|Publication number||US6875056 B1|
|Application number||US 10/668,793|
|Publication date||Apr 5, 2005|
|Filing date||Sep 22, 2003|
|Priority date||Mar 28, 2003|
|Also published as||US6764318|
|Publication number||10668793, 668793, US 6875056 B1, US 6875056B1, US-B1-6875056, US6875056 B1, US6875056B1|
|Inventors||Gioni Bianchini, Iggoni Fajardo|
|Original Assignee||Fourte Design & Development, Llc|
|Export Citation||BiBTeX, EndNote, RefMan|
|Patent Citations (11), Referenced by (32), Classifications (13), Legal Events (9)|
|External Links: USPTO, USPTO Assignment, Espacenet|
This application is a continuation-in-part of application Ser. No. 10/402,751, filed Mar. 28, 2003 now U.S. Pat. No. 6,764,318.
1. Field of the Invention
The present invention relates generally to fiber optic electronic components, and more particularly is a fiber optic transceiver package.
2. Description of the Prior Art
Computers and related peripheral equipment, and satellite and communication systems, have in the recent past evolved extremely rapidly. These systems require ever increasing data transfer rates to perform the highly complex tasks that drive the systems, such as digital signal processing, image analysis, and communications. With current demands, optical couplers are used to transfer signals over short and long distances between computers, between two circuit boards in one computer, and even between multiple chips on a single printed circuit board. The use of high speed optical signals in place of electrical interconnections increases the achievable data transfer rate.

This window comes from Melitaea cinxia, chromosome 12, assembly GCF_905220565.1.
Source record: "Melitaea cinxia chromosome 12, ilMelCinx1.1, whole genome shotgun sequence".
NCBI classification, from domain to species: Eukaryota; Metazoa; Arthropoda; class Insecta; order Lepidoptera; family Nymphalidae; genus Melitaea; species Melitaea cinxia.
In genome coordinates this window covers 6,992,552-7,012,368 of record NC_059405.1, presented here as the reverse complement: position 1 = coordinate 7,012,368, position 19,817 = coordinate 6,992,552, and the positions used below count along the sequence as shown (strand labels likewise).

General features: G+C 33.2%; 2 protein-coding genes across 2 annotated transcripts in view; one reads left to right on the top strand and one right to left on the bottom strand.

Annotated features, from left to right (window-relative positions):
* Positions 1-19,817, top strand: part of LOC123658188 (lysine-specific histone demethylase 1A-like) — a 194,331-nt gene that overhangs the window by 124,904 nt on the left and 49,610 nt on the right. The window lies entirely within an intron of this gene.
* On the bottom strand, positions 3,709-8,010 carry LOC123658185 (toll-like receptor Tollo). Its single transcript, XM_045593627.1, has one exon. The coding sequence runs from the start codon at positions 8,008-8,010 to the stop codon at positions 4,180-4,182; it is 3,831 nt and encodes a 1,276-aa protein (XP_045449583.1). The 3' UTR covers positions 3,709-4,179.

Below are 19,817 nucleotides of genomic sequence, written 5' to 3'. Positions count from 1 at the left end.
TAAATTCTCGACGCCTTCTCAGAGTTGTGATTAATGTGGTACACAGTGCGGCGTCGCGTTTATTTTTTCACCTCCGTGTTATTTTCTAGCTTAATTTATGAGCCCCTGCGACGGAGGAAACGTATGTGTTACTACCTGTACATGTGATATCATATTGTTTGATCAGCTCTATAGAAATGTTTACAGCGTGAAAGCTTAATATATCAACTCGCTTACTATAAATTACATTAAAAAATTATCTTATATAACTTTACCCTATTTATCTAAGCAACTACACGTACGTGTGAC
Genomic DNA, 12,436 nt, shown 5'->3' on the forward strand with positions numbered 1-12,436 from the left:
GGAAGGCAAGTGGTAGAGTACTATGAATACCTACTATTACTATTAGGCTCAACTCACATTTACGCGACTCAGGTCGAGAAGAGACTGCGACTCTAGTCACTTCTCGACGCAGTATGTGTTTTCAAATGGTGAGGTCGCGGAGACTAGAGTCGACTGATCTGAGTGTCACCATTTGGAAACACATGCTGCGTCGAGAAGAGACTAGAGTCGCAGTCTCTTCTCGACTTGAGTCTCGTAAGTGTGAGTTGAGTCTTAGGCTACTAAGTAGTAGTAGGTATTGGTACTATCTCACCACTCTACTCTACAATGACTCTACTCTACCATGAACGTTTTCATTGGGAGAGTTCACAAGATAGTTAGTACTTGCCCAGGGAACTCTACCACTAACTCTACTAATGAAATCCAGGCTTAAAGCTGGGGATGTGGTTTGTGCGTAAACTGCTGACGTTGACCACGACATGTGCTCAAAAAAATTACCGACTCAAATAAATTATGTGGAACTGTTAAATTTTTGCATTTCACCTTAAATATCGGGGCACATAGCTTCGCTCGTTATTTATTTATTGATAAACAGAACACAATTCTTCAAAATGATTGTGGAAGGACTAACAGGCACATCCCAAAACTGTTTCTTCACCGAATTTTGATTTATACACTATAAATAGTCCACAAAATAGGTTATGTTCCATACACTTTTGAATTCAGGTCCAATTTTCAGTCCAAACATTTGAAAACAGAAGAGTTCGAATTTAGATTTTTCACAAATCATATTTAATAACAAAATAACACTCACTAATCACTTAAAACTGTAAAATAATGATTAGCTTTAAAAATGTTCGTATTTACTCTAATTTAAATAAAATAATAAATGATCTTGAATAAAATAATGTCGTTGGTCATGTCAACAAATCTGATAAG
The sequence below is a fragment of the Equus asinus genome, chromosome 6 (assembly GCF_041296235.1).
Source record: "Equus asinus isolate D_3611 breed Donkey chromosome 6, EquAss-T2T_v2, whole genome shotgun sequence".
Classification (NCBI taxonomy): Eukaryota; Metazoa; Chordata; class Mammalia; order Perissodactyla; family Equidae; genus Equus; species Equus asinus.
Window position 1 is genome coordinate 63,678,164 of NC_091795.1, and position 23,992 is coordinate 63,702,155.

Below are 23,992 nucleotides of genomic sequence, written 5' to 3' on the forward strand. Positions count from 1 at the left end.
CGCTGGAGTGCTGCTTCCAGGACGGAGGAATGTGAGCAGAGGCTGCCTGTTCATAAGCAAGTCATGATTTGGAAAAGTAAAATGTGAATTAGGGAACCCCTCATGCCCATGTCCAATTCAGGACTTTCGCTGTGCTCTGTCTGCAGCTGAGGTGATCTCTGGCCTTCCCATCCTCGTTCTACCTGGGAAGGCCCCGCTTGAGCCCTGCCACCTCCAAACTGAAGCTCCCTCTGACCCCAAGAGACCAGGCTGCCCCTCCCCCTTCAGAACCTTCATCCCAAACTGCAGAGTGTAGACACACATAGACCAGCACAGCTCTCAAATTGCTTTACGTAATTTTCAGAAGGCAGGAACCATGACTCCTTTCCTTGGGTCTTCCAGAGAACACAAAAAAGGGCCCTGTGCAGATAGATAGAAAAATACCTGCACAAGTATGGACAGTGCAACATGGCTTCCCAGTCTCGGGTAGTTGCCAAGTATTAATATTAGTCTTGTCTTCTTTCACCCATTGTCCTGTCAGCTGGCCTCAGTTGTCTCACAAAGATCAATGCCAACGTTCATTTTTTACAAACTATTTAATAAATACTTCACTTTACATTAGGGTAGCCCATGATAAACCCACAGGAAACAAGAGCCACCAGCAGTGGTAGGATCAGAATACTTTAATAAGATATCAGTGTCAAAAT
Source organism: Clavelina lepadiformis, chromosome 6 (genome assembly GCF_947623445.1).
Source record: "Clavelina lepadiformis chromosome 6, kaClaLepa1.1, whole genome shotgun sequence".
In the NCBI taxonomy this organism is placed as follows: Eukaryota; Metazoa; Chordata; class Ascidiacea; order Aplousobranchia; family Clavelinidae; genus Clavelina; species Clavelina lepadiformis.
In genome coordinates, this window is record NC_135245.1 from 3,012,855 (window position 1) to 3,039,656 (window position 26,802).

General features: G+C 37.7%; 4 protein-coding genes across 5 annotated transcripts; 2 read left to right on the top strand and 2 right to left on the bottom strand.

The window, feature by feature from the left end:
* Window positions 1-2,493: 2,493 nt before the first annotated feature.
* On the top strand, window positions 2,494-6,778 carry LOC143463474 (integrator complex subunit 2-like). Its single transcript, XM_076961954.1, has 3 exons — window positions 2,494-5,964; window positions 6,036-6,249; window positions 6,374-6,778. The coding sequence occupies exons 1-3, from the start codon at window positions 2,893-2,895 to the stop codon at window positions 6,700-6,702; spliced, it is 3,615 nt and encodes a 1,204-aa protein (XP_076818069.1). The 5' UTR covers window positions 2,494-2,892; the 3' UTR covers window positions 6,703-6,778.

An optical transmitter/receiver module typically includes both light emitting devices such as vertical cavity surface emitting lasers (VCSEL's) and light detecting devices such as photodiodes. Driver/receiver circuitry modules, typically in the form of application specific integrated circuit (ASIC) chips, include driver circuitry which receives electrical signals from one device and drives the VCSEL's in response. The ASIC also includes receiver circuitry for receiving signals from the photodiodes and, in response, for processing those signals into an appropriate output. The combination of the VCSEL's, the photodiodes, and the ASIC circuitry is commonly referred to as an optical transceiver or a fiber optic transceiver.